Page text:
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Carrion Comfort by Dan Simmons
Cover Artist: Photo: Ken Rosenthal
Review by Andrew Brooks
St. Martin's Griffin Paperback  ISBN/ITEM#: 9780312567071
Date: 24 November 2009 List Price $19.99 Amazon US / Amazon UK / Show Official Info /

Dan Simmons is one of those writers who can write both impressive space operas (see his Hyperion quartet) and amazingly good horror (read Summer of Night). Carrion Comfort, however, appears to have been written by a different Dan Simmons. It's a book that I'd long had on my to-read list, a kind of ace up my sleeve in case I really needed a good read and couldn't find one. The book is huge, what they call a door-stopper, and has glowing blurbs of praise on the front and back covers, one such comparing it to a book I hold in high regard when it comes to epic fantasy/horror. Stephen King's apocalyptic The Stand. I had read the aforementioned Summer of Night and was blown away by how versatile a writer Dan Simmons, having spent a frantic few months devouring his Hyperion books. The man can write a darn good story, there's no doubt about that, and I went into reading this book expecting great things. But Carrion Comfort, for me, was a disappointment.

As far as ideas for stories go, Carrion Comfort has one of the best. What if there were people who could control others with their minds, feeding off that complete domination in a way that gives them longer, but not immortal, lives? Mind vampires, if you will, that have been shaping world events but living in the shadows for a long, long time. And what if a small group of ordinary people found this out and got caught up in an effort to stop these mind vampires from further controlling the world in secret? That's the basic premise of Carrion Comfort and, while it sounds like you're in for a mind shattering experience of over 800 pages, you aren't. This one needed an editor with a brutal red pen, but even that might not have saved it. Because while the premise of the novel is great stuff, the execution of the actual story leaves a lot to be desired.

It starts off well enough. Saul Laski discovers the existence of one of these mind vampires while imprisoned in a concentration camp in Nazi Germany, before being used as a living chess piece in a scene that is both horrific and brutal. Two big thumbs up for purveyors of grisly and scary horror novels with this scene. (Minor spoiler ahead, skip to the next paragraph if you don't like your reads spoilt.) When Sal escapes the concentration camp and mind vampire the Oberst, Simmons gives us a great look at just what these vampires can do and how devious this particular one can be. We see Sal manipulated and almost killed, and the chase scene here really sets the stage for the rest of the novel.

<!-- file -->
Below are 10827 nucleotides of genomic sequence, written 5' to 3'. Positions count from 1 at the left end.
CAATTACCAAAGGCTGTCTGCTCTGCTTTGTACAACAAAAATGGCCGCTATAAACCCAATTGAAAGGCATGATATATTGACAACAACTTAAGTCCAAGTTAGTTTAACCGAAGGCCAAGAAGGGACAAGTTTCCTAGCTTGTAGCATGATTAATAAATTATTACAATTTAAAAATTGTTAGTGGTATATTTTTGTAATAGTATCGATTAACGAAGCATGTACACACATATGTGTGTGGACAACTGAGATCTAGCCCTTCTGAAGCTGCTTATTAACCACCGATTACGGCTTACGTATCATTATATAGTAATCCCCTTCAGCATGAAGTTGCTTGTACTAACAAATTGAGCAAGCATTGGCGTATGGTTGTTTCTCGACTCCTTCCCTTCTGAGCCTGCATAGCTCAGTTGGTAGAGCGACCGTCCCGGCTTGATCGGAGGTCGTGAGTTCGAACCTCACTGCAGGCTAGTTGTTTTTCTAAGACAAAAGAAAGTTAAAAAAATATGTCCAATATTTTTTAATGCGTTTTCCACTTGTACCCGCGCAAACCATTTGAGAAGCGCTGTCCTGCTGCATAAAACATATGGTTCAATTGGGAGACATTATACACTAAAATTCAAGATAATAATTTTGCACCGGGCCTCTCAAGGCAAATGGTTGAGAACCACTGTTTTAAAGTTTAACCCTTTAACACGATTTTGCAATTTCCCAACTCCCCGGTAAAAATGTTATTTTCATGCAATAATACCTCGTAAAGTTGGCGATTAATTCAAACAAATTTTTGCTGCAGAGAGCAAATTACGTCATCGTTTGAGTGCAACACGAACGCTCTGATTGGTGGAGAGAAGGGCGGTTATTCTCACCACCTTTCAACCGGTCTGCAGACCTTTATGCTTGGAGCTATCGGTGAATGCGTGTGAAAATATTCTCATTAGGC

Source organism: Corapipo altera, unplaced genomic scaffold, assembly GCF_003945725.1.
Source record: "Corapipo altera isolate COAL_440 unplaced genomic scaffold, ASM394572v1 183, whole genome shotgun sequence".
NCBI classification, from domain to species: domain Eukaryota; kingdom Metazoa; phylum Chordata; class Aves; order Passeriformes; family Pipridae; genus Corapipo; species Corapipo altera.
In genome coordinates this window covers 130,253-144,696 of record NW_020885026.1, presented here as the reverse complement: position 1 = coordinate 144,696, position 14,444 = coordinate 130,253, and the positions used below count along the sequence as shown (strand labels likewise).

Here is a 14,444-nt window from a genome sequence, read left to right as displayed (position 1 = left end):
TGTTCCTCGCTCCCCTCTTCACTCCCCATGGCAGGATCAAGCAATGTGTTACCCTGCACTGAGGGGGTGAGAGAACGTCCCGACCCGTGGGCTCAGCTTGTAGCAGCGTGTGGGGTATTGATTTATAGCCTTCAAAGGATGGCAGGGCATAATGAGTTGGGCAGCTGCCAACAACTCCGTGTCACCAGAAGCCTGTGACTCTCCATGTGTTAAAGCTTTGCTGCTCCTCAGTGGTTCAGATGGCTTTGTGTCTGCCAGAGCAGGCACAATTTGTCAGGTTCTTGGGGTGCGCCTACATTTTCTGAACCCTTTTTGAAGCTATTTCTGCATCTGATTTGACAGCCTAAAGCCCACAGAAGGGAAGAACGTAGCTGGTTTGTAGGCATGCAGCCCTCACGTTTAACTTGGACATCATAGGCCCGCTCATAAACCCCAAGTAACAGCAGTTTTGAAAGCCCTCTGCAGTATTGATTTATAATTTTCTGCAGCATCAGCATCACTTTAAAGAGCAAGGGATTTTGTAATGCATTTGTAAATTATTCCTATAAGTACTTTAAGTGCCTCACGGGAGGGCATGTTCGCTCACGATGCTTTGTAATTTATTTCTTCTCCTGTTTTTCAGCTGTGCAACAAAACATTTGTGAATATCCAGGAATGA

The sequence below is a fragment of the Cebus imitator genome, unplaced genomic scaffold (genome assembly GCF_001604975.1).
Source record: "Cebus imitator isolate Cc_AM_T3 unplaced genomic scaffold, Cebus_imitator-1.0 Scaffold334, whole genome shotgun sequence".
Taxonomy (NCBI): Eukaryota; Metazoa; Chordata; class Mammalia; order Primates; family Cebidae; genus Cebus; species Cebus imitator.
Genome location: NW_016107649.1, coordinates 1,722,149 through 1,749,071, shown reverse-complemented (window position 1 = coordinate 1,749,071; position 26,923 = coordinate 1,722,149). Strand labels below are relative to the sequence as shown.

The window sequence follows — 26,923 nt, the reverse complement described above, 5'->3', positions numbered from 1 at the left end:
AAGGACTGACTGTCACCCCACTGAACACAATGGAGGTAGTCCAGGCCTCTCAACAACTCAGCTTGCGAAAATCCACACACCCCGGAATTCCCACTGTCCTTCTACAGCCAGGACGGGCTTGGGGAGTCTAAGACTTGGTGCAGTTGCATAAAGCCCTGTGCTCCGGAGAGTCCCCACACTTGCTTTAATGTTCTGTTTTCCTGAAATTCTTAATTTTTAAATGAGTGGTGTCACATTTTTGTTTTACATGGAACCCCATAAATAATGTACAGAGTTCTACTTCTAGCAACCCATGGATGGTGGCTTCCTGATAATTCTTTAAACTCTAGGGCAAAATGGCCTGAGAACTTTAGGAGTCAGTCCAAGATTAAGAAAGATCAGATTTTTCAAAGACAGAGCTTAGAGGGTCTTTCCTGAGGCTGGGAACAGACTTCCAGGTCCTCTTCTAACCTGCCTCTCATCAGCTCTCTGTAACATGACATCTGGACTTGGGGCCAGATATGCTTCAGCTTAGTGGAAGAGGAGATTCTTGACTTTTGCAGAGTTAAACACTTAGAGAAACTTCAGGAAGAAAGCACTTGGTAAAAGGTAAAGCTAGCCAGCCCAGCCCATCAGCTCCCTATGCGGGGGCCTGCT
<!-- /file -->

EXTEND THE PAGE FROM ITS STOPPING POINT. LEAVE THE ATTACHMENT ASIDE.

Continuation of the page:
Unfortunately I found it all down hill from there. As I said the idea behind this book has a lot going on for it, but the actual execution of the story left me cold. There's a lot going on, I get that, but one of my major gripes with this book is that Simmons feels the need to show us all of it and to do so repetitively. Towards the beginning of the novel we are treated to a breakfast scene between two characters, one of whom had just lost a loved one the night before but is now eating with the hero sheriff as they plan their next move. In this breakfast scene we also have crammed in some hints at a future love connection between these two people who just met and have no apparent common interests.

Another problem I had with Carrion Comfort is a section in the book where two of the main characters work with a street gang in order to deal with one of the mind vampires. It was the most repetitive and tedious reading I've done in a long while. Carrion Comfort switches POV's frequently, and while this can sometimes generate suspense I felt it failed here. I felt ready to gouge my eyes out at points, wishing Simmons would get on with the story instead of giving me another perspective on things I knew from reading the previous chapter or chapters. It turns what should have been a epic showdown into a slog of are-we-there-yet storytelling. I felt like there were too many characters and too many viewpoints.

I sometimes think that expectation can play too large a role in one's perception and enjoyment of a book, and I did have pretty high expectations going into this one. But regardless I think Carrion Comfort would have worked better had it been pared down some. There are some good ideas in there, I just don't think there were enough for a 800+ page novel.

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